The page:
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In the Matter of Diane K. Mason-Crimi, Petitioner-Appellant v. Michael J. Crimi

SUPREME COURT OF THE STATE OF NEW YORK Appellate Division, Fourth Judicial Department


April 27, 2012

IN THE MATTER OF DIANE K. MASON-CRIMI, PETITIONER-APPELLANT,
v.
MICHAEL J. CRIMI, SR., RESPONDENT-RESPONDENT. (APPEAL NO. 1.)

Appeal from an order of the Family Court, Erie County (Debra L. Givens, A.J.), entered September 14, 2010 in a proceeding pursuant to Family Court Act article 6.

Matter of Matter of Mason-Crimi v Crimi

Decided on April 27, 2012

Appellate Division, Fourth Department

Published by New York State Law Reporting Bureau pursuant to Judiciary Law § 431.

This opinion is uncorrected and subject to revision before publication in the Official Reports.

PRESENT: SCUDDER, P.J., SMITH, FAHEY, AND LINDLEY, JJ.

The order, among other things, denied the petition to modify a prior order of custody and visitation.

It is hereby ORDERED that the order so appealed from is unanimously affirmed without costs.

Memorandum: Petitioner mother commenced the first of these consolidated proceedings seeking to modify a prior order of custody and visitation by awarding her sole custody of the parties' child. According to the mother, respondent father violated the prior order, pursuant to which he had sole custody of the child, by interfering with her visitation rights and restricting her telephone access to the child. The mother further alleged that the child wished to live with her. The mother commenced the second proceeding alleging that the father wilfully violated the visitation and access provisions of the prior order. Following an evidentiary hearing, Family Court slightly modified the mother's visitation schedule but denied her request for sole custody of the child. With respect to the violation petition, the court stated in its decision that the father "failed to provide counseling for the child," as required by the prior order, but that such violation "is not a basis for a change in custody in this case, rather it is the basis for a finding that [the father] did indeed violat[e] that provision of the [prior o]rder." The court added that the father's continued violation of the prior order in that regard "would mitigate against his continued appropriateness as a custodial parent."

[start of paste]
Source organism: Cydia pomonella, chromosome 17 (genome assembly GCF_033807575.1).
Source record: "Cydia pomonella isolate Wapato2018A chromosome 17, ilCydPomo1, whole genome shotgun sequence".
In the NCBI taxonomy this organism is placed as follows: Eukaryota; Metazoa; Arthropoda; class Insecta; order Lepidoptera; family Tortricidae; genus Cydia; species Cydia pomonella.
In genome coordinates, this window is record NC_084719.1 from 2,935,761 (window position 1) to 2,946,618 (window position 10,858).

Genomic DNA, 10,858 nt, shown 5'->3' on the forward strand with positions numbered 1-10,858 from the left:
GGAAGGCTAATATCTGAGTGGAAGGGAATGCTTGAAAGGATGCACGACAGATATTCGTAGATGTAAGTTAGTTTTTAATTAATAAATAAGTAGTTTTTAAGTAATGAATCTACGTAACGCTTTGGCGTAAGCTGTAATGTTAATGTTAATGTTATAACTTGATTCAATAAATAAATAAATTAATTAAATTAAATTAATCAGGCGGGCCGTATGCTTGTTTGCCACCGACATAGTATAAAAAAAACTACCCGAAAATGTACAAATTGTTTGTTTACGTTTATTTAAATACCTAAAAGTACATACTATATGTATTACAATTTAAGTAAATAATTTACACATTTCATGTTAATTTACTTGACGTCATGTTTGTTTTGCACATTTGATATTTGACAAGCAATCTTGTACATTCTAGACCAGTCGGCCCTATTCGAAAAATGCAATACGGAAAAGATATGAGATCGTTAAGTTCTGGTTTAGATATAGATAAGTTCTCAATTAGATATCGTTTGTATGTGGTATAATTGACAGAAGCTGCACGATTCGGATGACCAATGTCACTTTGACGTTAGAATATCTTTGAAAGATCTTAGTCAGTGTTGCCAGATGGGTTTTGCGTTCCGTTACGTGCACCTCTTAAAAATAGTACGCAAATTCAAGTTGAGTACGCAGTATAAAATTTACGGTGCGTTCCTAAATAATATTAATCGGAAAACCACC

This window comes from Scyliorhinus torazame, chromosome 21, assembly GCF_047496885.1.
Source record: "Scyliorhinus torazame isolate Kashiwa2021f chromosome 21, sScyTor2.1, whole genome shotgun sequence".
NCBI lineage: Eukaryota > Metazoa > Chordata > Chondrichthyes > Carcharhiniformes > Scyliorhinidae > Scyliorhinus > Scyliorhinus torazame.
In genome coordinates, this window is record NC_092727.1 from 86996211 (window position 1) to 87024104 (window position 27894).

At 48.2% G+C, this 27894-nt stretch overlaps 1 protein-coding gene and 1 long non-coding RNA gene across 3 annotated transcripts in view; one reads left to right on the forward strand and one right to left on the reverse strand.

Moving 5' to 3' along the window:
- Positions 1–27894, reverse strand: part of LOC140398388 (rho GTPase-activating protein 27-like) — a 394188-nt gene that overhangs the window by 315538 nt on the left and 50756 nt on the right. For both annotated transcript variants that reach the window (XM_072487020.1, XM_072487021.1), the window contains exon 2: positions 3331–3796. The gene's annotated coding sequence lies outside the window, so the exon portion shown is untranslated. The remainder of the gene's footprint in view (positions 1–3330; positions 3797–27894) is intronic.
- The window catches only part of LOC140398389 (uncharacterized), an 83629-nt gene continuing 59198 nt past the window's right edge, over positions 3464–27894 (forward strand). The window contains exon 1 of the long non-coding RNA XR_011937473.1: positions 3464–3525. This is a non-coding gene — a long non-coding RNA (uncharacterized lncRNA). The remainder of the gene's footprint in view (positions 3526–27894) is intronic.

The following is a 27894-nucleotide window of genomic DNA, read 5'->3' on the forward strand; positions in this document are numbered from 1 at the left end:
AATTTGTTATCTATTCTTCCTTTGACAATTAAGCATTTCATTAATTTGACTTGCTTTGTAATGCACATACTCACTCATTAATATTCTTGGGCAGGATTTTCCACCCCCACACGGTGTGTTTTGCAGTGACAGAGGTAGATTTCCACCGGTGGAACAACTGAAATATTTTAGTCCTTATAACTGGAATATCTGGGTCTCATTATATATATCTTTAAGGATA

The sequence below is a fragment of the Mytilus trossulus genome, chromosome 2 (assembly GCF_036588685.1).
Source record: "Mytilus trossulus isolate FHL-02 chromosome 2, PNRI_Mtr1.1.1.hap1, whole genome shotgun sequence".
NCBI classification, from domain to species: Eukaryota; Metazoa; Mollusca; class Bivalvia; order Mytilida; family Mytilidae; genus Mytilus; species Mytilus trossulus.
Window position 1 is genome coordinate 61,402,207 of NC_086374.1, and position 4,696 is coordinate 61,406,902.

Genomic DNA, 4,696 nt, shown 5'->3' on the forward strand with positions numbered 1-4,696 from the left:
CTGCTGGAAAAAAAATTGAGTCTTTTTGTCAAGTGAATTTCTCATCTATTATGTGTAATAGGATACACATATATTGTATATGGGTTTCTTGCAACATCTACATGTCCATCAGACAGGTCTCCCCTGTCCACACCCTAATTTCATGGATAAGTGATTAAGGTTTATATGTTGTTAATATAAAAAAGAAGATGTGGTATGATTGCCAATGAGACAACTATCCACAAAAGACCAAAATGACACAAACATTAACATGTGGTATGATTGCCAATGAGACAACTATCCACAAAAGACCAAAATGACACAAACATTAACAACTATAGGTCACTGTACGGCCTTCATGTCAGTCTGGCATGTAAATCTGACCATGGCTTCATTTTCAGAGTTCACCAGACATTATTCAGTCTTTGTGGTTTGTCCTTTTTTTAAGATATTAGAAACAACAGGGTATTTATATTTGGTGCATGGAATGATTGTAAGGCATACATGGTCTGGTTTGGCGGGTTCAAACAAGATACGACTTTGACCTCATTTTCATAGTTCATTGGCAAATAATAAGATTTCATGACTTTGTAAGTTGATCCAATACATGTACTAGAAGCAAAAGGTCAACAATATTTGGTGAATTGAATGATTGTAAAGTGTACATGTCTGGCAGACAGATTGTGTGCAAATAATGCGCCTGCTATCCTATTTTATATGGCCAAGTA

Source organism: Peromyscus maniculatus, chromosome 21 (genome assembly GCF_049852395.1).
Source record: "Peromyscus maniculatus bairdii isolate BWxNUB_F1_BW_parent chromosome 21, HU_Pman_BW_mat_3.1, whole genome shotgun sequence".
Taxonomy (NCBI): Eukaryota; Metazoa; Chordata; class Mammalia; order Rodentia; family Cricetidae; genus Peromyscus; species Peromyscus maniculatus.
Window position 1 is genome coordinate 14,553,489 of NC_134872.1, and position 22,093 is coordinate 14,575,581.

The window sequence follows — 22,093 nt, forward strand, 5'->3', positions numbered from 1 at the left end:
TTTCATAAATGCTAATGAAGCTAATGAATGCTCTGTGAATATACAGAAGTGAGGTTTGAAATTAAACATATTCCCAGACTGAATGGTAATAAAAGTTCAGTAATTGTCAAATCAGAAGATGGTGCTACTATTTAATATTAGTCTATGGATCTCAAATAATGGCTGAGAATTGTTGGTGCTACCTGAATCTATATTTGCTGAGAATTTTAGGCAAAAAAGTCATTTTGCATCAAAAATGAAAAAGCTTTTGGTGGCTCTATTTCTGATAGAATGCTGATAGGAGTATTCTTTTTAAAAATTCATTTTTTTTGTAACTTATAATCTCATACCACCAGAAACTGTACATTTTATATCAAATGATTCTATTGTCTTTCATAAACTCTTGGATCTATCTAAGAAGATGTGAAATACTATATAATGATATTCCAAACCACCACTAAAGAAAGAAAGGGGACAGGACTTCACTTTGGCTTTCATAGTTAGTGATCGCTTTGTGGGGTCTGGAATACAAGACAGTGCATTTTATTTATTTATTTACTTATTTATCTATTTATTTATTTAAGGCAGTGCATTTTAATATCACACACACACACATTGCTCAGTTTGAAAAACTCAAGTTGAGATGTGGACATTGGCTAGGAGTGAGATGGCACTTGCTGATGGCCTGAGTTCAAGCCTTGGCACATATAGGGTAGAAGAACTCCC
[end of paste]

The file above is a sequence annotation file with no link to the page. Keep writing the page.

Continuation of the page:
As limited by her brief in appeal No. 1, the mother appeals from the order in the first proceeding insofar as it denied her request for sole custody of the child. In appeal No. 2, the mother appeals from the order in the second proceeding that did not indicate whether the petition was granted but, rather, merely stated that the court's decision was incorporated therein.

We reject the mother's contention in appeal No. 1 that the court's determination to maintain custody with the father is against the weight of the evidence. "It is well established that alteration of an established custody arrangement will be ordered only upon a showing of a change in circumstances [that] reflects a real need for change to ensure the best interest[s] of the child" (Matter of Carey v Windover, 85 AD3d 1574, 1574, lv denied 17 NY3d 710 [internal quotation marks omitted]). Here, the evidence amply supports the court's determination that the mother failed to establish a change of circumstances sufficient to warrant a modification of custody. There is no merit to the mother's contention in each appeal that the court erred in failing to sanction the father for violating the counseling provisions of the prior order. We note that neither petition filed by the mother alleged that the father violated the prior order by failing to arrange for counseling for the child. Instead, the petitions alleged that the father violated the visitation and access provisions of the prior order, and the court properly determined that the mother failed to prove such violations. In addition, it is not clear from the order in appeal No. 2 whether the court held the father in contempt of court. Even assuming, arguendo, that the court determined that the father had violated the order in a manner not alleged by the mother, we conclude that the court did not improvidently exercise its discretion in declining to sanction the father by fine or imprisonment (see Kulhan v Courniotes, 209 AD2d 383, 384). "The court's admonition to [the father] was sufficient in this instance" (Matter of Palacz v Palacz, 249 AD2d 930, 931, lv dismissed 92 NY2d 920).

Entered: April 27, 2012

Frances E. Cafarell Clerk of the Court

20120427

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